What do you want people to know you for as a bartender?
I guess I want them to know they’re going to get a really well made drink. It’s gonna be balanced and I’m going to provide them with great service and a comfortable atmosphere.
What does a cocktail have to be if it’s going to appear at Foreign Cinema, and is that different from Laszlo?
I do the cocktail list for both bars, and price point is important to me in Laszlo because while Laszlo is part of the house of Foreign Cinema, it’s also a Mission Street bar, and we have a neighborhood crowd that comes in specifically to listen to music and have a drink. Our price point is a little bit lower and I take that into account. It’s a drinker’s bar and industry place. People from bars come in after work or on nights off, and I want it to be a strong drink, that people get what they pay for. Simplicity is important, and well balanced flavors. In the restaurnat, I work with chef Gayle Pirie sometimes, so she always wants to talk about cocktails, and she’ll talk about some berry essence she can compose in the kitchen, or certain fruits or herbs that are looking good. It’s fun coming up with a concept for a cocktail. It sometimes starts with the spirit, but there are so many iconic names or characters you can pull from films that can suggest the spirit of a cocktail. The name becomes dramatic, because you can associate it with a certain film. It’s not gimmicky, it’s more fun…I taste a lot of spirits. I like aromatic things and I’m a big whiskey and gin proponent, so often I start with those two spirits and work fruit and bitters and maybe a liqueur. My favorite drinks are the simplest ones that maybe have two or three ingredients.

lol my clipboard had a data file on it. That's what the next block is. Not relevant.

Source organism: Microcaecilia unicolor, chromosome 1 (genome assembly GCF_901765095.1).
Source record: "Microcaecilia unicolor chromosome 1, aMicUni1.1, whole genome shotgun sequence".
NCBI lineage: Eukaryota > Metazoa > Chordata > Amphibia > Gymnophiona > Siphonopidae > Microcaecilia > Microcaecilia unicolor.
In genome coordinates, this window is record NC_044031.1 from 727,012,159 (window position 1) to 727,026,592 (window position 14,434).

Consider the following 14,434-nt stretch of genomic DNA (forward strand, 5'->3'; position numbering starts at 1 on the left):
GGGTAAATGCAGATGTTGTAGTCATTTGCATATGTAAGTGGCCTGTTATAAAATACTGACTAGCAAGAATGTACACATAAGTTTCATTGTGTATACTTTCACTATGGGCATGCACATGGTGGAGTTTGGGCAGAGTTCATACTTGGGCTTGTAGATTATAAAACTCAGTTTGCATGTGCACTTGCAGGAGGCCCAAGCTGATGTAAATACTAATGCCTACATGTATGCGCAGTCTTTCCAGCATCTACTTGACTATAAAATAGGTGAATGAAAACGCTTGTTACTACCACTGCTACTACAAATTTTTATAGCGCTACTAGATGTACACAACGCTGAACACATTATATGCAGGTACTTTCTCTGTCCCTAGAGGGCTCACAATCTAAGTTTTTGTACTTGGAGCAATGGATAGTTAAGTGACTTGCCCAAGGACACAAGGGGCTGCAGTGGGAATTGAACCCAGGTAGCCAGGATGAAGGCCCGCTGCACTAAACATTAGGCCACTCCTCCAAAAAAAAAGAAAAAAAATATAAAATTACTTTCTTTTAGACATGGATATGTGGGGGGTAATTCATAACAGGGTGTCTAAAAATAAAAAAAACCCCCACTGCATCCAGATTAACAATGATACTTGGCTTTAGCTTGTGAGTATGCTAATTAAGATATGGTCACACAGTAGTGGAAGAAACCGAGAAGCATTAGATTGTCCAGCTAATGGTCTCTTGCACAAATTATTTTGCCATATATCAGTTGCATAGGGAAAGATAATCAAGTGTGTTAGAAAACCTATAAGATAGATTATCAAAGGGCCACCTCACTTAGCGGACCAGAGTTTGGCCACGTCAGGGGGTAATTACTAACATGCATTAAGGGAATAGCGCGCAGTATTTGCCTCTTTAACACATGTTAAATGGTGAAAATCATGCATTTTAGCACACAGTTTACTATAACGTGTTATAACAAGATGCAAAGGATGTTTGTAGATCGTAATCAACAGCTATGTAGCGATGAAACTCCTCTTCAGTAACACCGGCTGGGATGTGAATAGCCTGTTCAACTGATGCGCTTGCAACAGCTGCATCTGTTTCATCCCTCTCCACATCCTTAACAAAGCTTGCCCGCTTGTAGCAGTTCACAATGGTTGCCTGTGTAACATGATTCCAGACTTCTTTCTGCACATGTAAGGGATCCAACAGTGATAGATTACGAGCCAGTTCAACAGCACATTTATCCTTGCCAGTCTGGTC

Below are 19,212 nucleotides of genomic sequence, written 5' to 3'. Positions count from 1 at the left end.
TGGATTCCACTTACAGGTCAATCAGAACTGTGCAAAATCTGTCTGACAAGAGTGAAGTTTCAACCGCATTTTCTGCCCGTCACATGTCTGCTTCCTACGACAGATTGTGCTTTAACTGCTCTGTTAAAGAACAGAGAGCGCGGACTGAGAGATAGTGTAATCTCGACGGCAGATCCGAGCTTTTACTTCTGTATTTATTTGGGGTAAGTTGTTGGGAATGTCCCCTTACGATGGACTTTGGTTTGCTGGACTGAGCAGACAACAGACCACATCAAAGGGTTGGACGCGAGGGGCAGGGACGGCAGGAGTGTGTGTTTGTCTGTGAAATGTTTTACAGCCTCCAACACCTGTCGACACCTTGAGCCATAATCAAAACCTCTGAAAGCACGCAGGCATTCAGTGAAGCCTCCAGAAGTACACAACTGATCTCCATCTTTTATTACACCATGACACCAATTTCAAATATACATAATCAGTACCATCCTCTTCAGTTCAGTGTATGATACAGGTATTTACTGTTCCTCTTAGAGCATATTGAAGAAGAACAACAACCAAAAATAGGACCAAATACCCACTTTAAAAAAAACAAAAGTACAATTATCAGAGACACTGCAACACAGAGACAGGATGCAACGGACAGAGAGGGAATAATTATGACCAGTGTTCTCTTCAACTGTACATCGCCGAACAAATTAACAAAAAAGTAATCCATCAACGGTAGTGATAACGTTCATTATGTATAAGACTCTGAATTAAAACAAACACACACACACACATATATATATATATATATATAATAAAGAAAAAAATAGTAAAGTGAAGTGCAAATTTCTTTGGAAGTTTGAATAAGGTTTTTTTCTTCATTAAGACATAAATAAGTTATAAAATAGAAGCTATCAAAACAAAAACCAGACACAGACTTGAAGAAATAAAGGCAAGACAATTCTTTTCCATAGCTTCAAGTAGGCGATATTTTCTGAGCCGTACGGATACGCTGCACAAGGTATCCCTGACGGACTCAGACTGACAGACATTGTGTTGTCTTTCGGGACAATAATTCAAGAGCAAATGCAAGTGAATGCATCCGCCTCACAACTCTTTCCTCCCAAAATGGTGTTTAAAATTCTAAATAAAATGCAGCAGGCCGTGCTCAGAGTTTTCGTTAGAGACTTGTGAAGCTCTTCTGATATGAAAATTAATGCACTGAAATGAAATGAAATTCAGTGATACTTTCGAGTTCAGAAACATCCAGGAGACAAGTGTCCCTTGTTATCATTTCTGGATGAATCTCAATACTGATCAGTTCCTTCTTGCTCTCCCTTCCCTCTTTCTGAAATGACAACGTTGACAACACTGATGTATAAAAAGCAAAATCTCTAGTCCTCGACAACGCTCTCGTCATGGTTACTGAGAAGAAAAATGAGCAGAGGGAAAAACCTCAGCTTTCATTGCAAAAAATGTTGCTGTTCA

What do you look for when you’re hiring a bartender?
It starts with personality because a lot of things can be learned, but not a personality. It starts with how you project yourself and how attentive, friendly and just personable you can be. Everybody that works at Laszlo, specifically, has some of the best bartenders in the city, and many have second bars and have worked in the past at the other greatest bars in the city. We’re a pretty close-knit staff, and this goes for the restaurant as well, you have to have a fair amount of spirit knowledge and experience. However, we have also promoted from within…they started in some other position and did the work to learn what they had to do to come up. People I’ve hired from the outside, it all comes down to the gift of the gab, if you can have a conversation and give good service, I can tell you how to make a drink. Speed and proficiency comes with practice…Somebody that comes to me who has a certificate from a bartending school will not even be considered.
What’s your top selling cocktail at Foreign Cinema, and why do you think that’s the case?